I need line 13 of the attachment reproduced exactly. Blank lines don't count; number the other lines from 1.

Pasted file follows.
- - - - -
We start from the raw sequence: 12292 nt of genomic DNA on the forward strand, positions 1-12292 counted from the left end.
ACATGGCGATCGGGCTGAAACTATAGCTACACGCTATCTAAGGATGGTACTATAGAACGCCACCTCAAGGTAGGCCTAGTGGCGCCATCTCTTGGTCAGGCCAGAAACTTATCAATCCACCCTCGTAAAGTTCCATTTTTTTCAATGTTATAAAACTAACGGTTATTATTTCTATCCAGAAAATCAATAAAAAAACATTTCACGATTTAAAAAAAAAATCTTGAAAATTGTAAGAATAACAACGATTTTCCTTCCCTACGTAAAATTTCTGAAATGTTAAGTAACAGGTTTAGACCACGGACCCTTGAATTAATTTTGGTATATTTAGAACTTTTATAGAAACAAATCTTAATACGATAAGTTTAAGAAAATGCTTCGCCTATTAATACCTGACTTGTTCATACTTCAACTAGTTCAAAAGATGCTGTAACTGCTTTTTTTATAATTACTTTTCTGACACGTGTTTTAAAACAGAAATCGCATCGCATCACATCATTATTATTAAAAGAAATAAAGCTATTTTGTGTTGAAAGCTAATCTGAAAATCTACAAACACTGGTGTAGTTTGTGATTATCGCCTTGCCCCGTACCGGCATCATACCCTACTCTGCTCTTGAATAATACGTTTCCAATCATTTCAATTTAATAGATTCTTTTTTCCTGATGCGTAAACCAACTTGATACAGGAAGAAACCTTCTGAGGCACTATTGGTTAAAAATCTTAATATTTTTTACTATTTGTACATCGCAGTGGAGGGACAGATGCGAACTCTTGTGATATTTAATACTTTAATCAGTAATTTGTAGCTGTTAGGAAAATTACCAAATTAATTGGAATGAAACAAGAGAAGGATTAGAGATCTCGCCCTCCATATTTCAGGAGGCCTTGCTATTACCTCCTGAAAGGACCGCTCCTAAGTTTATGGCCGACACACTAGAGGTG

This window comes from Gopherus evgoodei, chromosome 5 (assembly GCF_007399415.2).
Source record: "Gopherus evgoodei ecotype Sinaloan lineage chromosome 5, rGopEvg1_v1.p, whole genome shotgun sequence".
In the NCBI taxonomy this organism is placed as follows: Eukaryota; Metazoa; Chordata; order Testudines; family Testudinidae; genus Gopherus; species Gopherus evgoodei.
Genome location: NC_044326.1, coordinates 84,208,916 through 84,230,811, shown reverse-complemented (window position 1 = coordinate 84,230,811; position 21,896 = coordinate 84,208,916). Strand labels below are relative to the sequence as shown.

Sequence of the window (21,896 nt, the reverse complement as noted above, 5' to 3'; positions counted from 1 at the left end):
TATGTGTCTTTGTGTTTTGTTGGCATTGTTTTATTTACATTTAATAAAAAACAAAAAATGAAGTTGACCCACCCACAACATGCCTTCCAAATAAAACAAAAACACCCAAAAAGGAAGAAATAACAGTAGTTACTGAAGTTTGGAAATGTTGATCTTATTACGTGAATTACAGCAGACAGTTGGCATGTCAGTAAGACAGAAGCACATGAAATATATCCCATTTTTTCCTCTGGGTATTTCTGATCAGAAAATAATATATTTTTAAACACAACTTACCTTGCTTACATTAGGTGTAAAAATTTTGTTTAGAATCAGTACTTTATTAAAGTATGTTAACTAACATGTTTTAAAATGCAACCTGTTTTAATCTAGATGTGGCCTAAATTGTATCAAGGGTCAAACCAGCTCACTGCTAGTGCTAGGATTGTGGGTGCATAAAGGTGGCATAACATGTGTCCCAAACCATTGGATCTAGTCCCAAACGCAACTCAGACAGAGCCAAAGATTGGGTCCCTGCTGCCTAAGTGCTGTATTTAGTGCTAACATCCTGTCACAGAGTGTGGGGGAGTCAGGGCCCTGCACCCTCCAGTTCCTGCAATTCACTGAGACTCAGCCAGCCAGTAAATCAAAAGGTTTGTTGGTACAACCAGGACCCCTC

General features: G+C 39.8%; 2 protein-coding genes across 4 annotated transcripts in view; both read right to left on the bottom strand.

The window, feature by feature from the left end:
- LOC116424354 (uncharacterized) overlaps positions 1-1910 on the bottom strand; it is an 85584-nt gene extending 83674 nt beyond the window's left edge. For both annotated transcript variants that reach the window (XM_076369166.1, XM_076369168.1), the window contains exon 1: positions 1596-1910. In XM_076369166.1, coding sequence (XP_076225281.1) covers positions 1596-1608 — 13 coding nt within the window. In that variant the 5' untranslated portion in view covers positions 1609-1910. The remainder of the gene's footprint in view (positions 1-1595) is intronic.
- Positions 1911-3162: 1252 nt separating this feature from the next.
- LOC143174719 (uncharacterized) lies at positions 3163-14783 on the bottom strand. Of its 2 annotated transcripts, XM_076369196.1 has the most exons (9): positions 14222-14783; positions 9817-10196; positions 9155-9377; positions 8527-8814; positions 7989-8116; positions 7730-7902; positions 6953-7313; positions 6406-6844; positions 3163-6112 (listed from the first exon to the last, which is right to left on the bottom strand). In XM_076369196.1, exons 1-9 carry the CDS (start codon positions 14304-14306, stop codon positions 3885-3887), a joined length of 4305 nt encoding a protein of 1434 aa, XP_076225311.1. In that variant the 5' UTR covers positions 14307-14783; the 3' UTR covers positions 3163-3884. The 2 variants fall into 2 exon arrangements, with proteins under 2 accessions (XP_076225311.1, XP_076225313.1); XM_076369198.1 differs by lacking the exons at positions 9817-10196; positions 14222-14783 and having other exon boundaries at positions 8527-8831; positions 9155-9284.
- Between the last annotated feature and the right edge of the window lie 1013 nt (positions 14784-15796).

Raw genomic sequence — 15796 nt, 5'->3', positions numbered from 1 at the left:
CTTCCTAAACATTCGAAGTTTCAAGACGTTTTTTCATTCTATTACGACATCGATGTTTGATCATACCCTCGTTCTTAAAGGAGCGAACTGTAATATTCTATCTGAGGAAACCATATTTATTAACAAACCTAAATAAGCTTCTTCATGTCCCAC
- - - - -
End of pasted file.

- LOC143174719 (uncharacterized) lies at positions 3163-14783 on the bottom strand. Of its 2 annotated transcripts, XM_076369196.1 has the most exons (9): positions 14222-14783; positions 9817-10196; positions 9155-9377; positions 8527-8814; positions 7989-8116; positions 7730-7902; positions 6953-7313; positions 6406-6844; positions 3163-6112 (listed from the first exon to the last, which is right to left on the bottom strand). In XM_076369196.1, exons 1-9 carry the CDS (start codon positions 14304-14306, stop codon positions 3885-3887), a joined length of 4305 nt encoding a protein of 1434 aa, XP_076225311.1. In that variant the 5' UTR covers positions 14307-14783; the 3' UTR covers positions 3163-3884. The 2 variants fall into 2 exon arrangements, with proteins under 2 accessions (XP_076225311.1, XP_076225313.1); XM_076369198.1 differs by lacking the exons at positions 9817-10196; positions 14222-14783 and having other exon boundaries at positions 8527-8831; positions 9155-9284.